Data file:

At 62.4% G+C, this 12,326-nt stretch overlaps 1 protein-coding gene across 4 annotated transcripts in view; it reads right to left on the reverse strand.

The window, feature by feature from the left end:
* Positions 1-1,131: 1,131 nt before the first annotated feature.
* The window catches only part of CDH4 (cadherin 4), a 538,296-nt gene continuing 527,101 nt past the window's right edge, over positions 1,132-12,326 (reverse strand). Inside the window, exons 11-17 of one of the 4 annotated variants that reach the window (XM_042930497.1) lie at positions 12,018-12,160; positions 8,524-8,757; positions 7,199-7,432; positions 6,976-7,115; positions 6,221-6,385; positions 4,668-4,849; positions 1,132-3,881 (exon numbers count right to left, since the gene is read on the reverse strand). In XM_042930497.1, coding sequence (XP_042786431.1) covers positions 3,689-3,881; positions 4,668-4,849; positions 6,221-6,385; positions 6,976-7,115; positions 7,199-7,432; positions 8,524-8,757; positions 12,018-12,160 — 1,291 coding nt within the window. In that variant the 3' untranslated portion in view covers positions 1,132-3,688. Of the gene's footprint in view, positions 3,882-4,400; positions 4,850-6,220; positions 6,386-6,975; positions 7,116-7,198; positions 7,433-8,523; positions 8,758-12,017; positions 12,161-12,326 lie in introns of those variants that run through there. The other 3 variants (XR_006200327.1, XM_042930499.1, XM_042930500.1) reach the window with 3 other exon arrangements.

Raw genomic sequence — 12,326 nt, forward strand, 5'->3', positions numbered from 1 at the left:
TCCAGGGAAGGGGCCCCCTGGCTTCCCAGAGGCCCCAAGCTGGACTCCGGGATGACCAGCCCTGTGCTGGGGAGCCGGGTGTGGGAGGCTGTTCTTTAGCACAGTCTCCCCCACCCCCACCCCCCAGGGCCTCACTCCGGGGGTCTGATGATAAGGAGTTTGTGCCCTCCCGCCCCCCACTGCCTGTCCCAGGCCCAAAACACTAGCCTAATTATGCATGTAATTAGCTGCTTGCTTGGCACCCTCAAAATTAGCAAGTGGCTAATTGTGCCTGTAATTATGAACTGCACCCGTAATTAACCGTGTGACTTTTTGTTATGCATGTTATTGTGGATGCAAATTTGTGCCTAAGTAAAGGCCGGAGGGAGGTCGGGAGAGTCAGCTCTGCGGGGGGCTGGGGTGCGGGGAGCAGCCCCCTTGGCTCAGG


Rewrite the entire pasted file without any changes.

At 62.4% G+C, this 12,326-nt stretch overlaps 1 protein-coding gene across 4 annotated transcripts in view; it reads right to left on the reverse strand.

The window, feature by feature from the left end:
* Positions 1-1,131: 1,131 nt before the first annotated feature.
* The window catches only part of CDH4 (cadherin 4), a 538,296-nt gene continuing 527,101 nt past the window's right edge, over positions 1,132-12,326 (reverse strand). Inside the window, exons 11-17 of one of the 4 annotated variants that reach the window (XM_042930497.1) lie at positions 12,018-12,160; positions 8,524-8,757; positions 7,199-7,432; positions 6,976-7,115; positions 6,221-6,385; positions 4,668-4,849; positions 1,132-3,881 (exon numbers count right to left, since the gene is read on the reverse strand). In XM_042930497.1, coding sequence (XP_042786431.1) covers positions 3,689-3,881; positions 4,668-4,849; positions 6,221-6,385; positions 6,976-7,115; positions 7,199-7,432; positions 8,524-8,757; positions 12,018-12,160 — 1,291 coding nt within the window. In that variant the 3' untranslated portion in view covers positions 1,132-3,688. Of the gene's footprint in view, positions 3,882-4,400; positions 4,850-6,220; positions 6,386-6,975; positions 7,116-7,198; positions 7,433-8,523; positions 8,758-12,017; positions 12,161-12,326 lie in introns of those variants that run through there. The other 3 variants (XR_006200327.1, XM_042930499.1, XM_042930500.1) reach the window with 3 other exon arrangements.

Raw genomic sequence — 12,326 nt, forward strand, 5'->3', positions numbered from 1 at the left:
TCCAGGGAAGGGGCCCCCTGGCTTCCCAGAGGCCCCAAGCTGGACTCCGGGATGACCAGCCCTGTGCTGGGGAGCCGGGTGTGGGAGGCTGTTCTTTAGCACAGTCTCCCCCACCCCCACCCCCCAGGGCCTCACTCCGGGGGTCTGATGATAAGGAGTTTGTGCCCTCCCGCCCCCCACTGCCTGTCCCAGGCCCAAAACACTAGCCTAATTATGCATGTAATTAGCTGCTTGCTTGGCACCCTCAAAATTAGCAAGTGGCTAATTGTGCCTGTAATTATGAACTGCACCCGTAATTAACCGTGTGACTTTTTGTTATGCATGTTATTGTGGATGCAAATTTGTGCCTAAGTAAAGGCCGGAGGGAGGTCGGGAGAGTCAGCTCTGCGGGGGGCTGGGGTGCGGGGAGCAGCCCCCTTGGCTCAGG